i made 4 exposures, 1 with NO filtration and 3 others ( RGB ) and i was going to make a trichrome image of these coffee cups that look like stacked bowls but i ran into a little trouble.  while i love making exposures and i love processing film, i had no way of identifying the negatives after the film was processed.  i suppose if i was some sort of superhero i could look and know what was what, but there is too much stain in the film for me to be able to see which is which.  this can sometimes be a problem when processing 36 sheets of film at a time, and they get a little jumbled up  😉

so, instead of spending hours trying to ID the film, or making many many attempted trichromes with photoshop like some sort of mind bending puzzle i decided to take one of the images and hand color it, 4 different ways.  i used christmas colors and had some fun.

so, here are a few hand colored photographs.

4 up

hand colroed black and white

feel free to poke around on imagekind if you see something that you like they are less expensive than me making the prints by hand 😉

 

 

Also posted in technique and style Tagged , , , |

film processed in dektol and coffee

my last entry i mentioned i had finished exposing about 36 sheets of film.  it was more than that ..  4 bag-mags filled with a variety of tmx ( 100 ) tmy (400 ) and some mystery film that was bad enough that it never exposed.  maybe 10 sheets were as clear as unexposed film when it came out of the developer.  they were some of the first sheets i processed to test the developers.  i increased the times and added a little more dektol to my mix.  originally it was about 1:8 but i added so it was more like 1:6.

i hadn’t ever processed film in dektol before, only heard about it, and i have to say i was happy with the results.  i have to fine tune my dilutions and times but for the most part everything looked good.

i exposed in a variety of different lighting conditions, room light, weak window light, bright light and i exposed my film well.  sometimes developers need a little encouragement.  i go against convention.

here are 2 from my  39 sheets.

1:6 / 7+ 7mins.

dektol and sumatranol test

1:6, 7+7 mins

dektol test

Also posted in film development technique, technique and style Tagged , |

writing about photography

in a recent interview with on the onwardphoto blog, jorg colberg spoke about the importance of writing about photography.

http://tinyurl.com/qalulvr   i couldn’t agree more with what he said.  often times people who make photographs have trouble talking about them.

i am guilty too … it is HARD to write about photography, but with a little practice it gets a little easier.

i have a series of portraits i have been making since i was 19 ( more than half my life ).  the project began years before and i didn’t even know it … when i was reading studds turkel’s book “working”, a book about people talking about what they do for work …  i began my project by cold calling businesses and asking if i could photograph people who worked there.  i was a fly on the wall, sometimes, other times i would have conversations with the subject to learn about what it was they were doing, and i would photograph where they worked too.  i documented  people that worked in slaugherhouses, were gravediggers, machineshop operators, mechanics, factory workers, butchers …  people from all walks of life.  i enjoyed talking with these strangers and learning about who they were, and creating almost a story that surrounded each portrait i took.  eventually i began photographing people on the streets as i wandered their neighborhood with a camera,  or where they had a late night snack, or breakfast.  i continued with these portraits, even letting them lead me into paying jobs photographing people for magazines and newspapers, and i never stopped interviewing my subjects to learn a little bit about them.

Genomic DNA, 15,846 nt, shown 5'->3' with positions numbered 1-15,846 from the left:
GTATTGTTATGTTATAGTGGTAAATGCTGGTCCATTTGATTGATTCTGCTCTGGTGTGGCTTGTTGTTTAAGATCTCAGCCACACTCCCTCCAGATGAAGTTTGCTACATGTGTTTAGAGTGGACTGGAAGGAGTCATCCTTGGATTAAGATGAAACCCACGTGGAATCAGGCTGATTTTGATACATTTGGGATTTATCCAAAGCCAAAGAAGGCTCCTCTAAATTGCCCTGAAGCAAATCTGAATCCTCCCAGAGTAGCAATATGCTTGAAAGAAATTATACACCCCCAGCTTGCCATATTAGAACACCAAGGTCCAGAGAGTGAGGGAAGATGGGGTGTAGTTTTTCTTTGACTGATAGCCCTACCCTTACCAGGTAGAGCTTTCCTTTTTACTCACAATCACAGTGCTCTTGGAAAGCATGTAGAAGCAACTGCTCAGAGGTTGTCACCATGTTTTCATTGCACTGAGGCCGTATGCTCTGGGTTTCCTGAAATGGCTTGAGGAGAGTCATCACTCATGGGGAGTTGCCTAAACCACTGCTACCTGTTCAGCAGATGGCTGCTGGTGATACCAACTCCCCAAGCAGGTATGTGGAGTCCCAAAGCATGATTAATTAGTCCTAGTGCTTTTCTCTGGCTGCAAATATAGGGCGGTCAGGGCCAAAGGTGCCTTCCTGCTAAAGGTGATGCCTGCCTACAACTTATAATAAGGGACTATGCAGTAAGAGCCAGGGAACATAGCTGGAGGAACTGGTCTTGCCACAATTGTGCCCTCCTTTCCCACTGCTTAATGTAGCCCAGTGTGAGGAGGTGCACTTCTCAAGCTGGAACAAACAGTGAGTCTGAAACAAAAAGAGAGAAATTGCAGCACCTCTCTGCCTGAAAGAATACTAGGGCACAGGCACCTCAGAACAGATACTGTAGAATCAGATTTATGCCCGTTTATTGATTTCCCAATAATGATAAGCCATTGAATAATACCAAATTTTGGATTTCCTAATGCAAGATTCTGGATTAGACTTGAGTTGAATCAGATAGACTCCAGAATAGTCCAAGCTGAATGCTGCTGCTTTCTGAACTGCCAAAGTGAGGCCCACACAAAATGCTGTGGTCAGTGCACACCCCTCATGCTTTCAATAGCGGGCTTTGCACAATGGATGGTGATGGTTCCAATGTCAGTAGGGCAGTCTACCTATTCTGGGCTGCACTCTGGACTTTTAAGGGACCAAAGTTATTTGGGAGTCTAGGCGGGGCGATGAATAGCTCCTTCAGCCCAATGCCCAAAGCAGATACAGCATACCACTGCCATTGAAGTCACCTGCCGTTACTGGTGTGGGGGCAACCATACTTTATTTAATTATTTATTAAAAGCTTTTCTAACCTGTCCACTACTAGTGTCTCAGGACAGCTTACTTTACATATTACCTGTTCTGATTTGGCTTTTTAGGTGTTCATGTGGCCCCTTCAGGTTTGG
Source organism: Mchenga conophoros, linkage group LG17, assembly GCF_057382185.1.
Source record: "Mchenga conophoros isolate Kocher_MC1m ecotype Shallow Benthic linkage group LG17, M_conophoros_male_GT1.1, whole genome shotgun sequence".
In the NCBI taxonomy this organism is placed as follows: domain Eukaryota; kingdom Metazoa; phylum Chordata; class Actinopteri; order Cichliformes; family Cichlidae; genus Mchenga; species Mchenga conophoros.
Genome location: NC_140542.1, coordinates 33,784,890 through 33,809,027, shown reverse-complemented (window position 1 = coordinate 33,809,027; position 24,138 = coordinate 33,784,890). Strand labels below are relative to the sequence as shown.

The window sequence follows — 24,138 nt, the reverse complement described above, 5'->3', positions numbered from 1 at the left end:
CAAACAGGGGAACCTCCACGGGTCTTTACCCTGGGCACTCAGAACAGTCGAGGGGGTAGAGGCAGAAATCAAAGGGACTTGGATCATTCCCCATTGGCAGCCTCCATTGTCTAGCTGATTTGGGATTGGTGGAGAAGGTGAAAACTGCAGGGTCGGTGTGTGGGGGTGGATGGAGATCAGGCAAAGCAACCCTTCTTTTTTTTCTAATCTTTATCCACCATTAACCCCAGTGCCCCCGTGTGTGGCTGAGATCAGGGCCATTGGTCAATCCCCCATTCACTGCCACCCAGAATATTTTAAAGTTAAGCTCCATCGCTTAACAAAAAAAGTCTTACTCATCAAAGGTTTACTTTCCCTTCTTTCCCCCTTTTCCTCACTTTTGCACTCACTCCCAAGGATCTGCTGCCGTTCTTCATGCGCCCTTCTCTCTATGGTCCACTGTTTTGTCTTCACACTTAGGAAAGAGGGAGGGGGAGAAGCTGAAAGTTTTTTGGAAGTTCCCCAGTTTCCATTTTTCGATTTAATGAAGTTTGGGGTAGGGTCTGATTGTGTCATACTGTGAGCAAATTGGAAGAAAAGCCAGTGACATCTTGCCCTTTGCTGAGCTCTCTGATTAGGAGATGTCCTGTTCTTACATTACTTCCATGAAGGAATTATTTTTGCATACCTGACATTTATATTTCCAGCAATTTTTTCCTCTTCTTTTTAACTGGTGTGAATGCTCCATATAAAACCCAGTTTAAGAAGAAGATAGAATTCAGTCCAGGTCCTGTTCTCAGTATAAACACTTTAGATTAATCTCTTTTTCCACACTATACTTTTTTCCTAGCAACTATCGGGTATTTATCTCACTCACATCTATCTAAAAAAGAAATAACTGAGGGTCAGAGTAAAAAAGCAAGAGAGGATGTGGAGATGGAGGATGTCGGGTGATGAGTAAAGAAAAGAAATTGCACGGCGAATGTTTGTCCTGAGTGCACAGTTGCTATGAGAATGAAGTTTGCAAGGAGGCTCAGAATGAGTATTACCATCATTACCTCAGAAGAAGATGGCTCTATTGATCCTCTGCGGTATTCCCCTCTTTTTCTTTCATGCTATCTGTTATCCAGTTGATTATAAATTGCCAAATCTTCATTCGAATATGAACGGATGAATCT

when i worked for a eileen mcclure, she told me tricks she would do to get her subjects to loosen up a little bit.  she only had seconds to do this seeing she had appointments every 20 minutes all day long …  and she said she had it easy because she was a little old lady, and people don’t feel threatened by little old ladies.  my trick ended up being just having a conversation, and because i was no longer a guy with a camera but someone else.  over the years i think the project has taken a different shape, and really tells more about me than it does my subjects.  if i wrote about the project,  i would write about who my subjects were, and how meeting them changed how i look at portrait photography in general, but how i have learned that people are pretty much the same, whether they are rich, poor, a corporate titan, leader of a state, or someone sitting on their porch, who didn’t remember who i was or who she was a few weeks later when i returned with a print.

i couldn’t agree more with the idea that one should be able to write something, anything, about what it is they do or did with their camera.

 

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8th, or is it the 9th roast sumatranol for photographers

over the last few days, i have roasted another few pounds of sumatra beans for photographers.

they start off green, and i pour them in the wok.  after a while i hear the first crack, as i move the beans around in the vessel.  the colors begin to change

light brown first then darker.  the beans get wet with oils then dry again, sometimes i roast them a little darker and sometimes lighter.  i haven’t noticed

a difference in the quality of the developer between the two roast-colors.  the beans are resting now someplace cool before i store them airtight.

$8.50 / lb

sumatranol -c kits are also available, $8.50 / L ( kit contains enough coffee, vit c and sodium carbonate for 1L of developer )